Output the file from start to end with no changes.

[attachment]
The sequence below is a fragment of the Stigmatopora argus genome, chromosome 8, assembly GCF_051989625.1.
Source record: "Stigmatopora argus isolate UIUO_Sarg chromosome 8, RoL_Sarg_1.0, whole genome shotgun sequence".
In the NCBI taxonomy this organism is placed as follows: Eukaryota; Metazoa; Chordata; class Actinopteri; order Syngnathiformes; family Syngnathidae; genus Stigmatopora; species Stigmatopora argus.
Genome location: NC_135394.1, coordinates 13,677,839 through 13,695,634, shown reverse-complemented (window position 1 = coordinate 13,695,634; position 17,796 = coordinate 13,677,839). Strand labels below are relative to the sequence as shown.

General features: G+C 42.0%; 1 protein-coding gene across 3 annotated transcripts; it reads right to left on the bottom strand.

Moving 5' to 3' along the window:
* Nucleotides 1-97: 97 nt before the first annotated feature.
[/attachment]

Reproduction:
The sequence below is a fragment of the Stigmatopora argus genome, chromosome 8, assembly GCF_051989625.1.
Source record: "Stigmatopora argus isolate UIUO_Sarg chromosome 8, RoL_Sarg_1.0, whole genome shotgun sequence".
In the NCBI taxonomy this organism is placed as follows: Eukaryota; Metazoa; Chordata; class Actinopteri; order Syngnathiformes; family Syngnathidae; genus Stigmatopora; species Stigmatopora argus.
Genome location: NC_135394.1, coordinates 13,677,839 through 13,695,634, shown reverse-complemented (window position 1 = coordinate 13,695,634; position 17,796 = coordinate 13,677,839). Strand labels below are relative to the sequence as shown.

General features: G+C 42.0%; 1 protein-coding gene across 3 annotated transcripts; it reads right to left on the bottom strand.

Moving 5' to 3' along the window:
* Nucleotides 1-97: 97 nt before the first annotated feature.